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How can I reset or revert a file to a specific revision?


Question

I have made some changes to a file which has been committed a few times as part of a group of files, but now want to reset/revert the changes on it back to a previous version.

I have done a git log along with a git diff to find the revision I need, but just have no idea how to get the file back to its former state in the past.

2019/07/25
1
4631
7/25/2019 9:18:54 PM

Accepted Answer

Assuming the hash of the commit you want is c5f567:

git checkout c5f567 -- file1/to/restore file2/to/restore

The git checkout man page gives more information.

If you want to revert to the commit before c5f567, append ~1 (where 1 is the number of commits you want to go back, it can be anything):

git checkout c5f567~1 -- file1/to/restore file2/to/restore

As a side note, I've always been uncomfortable with this command because it's used for both ordinary things (changing between branches) and unusual, destructive things (discarding changes in the working directory).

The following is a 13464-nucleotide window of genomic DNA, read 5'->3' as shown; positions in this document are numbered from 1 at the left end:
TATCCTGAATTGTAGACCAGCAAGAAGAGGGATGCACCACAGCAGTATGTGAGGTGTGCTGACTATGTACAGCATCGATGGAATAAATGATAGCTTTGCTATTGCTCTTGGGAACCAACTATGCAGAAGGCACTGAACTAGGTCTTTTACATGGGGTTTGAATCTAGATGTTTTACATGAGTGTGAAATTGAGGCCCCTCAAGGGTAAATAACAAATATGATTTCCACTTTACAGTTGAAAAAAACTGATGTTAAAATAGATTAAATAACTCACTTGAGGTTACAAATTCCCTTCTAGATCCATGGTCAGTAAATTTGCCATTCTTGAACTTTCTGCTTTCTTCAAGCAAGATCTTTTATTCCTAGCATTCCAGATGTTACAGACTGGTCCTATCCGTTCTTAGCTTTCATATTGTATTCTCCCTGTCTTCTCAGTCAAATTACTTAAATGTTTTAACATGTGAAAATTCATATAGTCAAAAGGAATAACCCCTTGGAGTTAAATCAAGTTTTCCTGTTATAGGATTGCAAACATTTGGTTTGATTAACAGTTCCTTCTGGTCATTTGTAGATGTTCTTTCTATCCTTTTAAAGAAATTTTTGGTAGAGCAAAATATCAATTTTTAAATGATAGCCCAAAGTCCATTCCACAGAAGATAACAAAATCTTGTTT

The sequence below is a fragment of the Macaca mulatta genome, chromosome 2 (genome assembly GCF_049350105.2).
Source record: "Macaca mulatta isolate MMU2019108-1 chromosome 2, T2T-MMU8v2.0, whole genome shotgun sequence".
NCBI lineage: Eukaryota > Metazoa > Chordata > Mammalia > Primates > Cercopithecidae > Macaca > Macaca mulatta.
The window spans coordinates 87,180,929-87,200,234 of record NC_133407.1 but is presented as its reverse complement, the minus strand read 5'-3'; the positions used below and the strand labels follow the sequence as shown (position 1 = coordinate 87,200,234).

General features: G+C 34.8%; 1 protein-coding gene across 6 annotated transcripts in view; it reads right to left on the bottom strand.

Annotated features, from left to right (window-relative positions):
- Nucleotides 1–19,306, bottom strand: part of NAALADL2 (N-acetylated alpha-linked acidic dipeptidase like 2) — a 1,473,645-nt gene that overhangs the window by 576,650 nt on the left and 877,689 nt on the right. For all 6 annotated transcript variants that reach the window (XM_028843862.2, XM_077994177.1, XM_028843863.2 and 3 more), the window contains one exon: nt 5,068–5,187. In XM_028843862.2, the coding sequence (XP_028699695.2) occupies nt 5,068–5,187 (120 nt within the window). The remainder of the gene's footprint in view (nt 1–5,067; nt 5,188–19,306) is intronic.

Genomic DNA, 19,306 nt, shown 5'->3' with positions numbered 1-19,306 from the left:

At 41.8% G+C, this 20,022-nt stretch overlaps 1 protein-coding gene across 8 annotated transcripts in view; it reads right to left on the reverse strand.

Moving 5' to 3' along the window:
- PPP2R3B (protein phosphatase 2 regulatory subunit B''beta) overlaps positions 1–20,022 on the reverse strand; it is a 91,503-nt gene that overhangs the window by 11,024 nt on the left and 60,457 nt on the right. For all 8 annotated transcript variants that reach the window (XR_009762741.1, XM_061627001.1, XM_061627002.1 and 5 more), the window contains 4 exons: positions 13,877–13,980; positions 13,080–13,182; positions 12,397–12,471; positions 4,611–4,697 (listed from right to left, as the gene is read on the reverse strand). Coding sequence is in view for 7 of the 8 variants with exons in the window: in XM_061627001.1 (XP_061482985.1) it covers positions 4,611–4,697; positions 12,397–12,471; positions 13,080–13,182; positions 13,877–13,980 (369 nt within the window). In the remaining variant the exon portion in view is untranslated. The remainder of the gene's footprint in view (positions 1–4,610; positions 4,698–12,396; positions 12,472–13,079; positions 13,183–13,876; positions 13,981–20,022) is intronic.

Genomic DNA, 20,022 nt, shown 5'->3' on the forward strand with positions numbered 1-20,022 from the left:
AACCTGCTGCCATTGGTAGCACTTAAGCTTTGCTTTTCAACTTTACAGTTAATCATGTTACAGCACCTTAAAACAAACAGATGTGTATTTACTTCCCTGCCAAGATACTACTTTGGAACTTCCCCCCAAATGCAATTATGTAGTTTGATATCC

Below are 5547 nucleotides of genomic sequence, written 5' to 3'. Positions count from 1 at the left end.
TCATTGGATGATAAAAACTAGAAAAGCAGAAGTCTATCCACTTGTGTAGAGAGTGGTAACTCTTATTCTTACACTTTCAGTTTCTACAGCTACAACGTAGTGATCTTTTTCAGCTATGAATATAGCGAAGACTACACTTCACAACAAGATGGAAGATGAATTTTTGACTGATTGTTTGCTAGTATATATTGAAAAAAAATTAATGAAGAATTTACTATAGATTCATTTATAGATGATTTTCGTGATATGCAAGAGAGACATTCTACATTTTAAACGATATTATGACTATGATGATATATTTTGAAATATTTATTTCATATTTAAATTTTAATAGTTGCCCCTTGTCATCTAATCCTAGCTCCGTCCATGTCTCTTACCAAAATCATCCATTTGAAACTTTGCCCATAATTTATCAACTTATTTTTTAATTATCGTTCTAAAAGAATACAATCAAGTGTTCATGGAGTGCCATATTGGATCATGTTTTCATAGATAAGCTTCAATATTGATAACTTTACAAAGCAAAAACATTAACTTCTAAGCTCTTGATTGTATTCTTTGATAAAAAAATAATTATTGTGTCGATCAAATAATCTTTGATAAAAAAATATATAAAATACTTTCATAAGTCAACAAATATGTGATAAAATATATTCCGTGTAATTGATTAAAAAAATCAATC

2020/03/26
6289
3/26/2020 4:24:37 PM

You can quickly review the changes made to a file using the diff command:

git diff <commit hash> <filename>

Then to revert a specific file to that commit use the reset command:

git reset <commit hash> <filename>

You may need to use the --hard option if you have local modifications.

A good workflow for managaging waypoints is to use tags to cleanly mark points in your timeline. I can't quite understand your last sentence but what you may want is diverge a branch from a previous point in time. To do this, use the handy checkout command:

git checkout <commit hash>
git checkout -b <new branch name>

You can then rebase that against your mainline when you are ready to merge those changes:

git checkout <my branch>
git rebase master
git checkout master
git merge <my branch>
2008/12/17

You can use any reference to a git commit, including the SHA-1 if that's most convenient. The point is that the command looks like this:

git checkout [commit-ref] -- [filename]

2014/04/29

git checkout -- foo

That will reset foo to HEAD. You can also:

git checkout HEAD^ foo

for one revision back, etc.

2013/03/18

And to revert to last committed version, which is most frequently needed, you can use this simpler command.

git checkout HEAD file/to/restore
2012/01/14

I had the same issue just now and I found this answer easiest to understand (commit-ref is the SHA value of the change in the log you want to go back to):

git checkout [commit-ref] [filename]

This will put that old version in your working directory and from there you can commit it if you want.

2017/05/23

Source: https://stackoverflow.com/questions/215718
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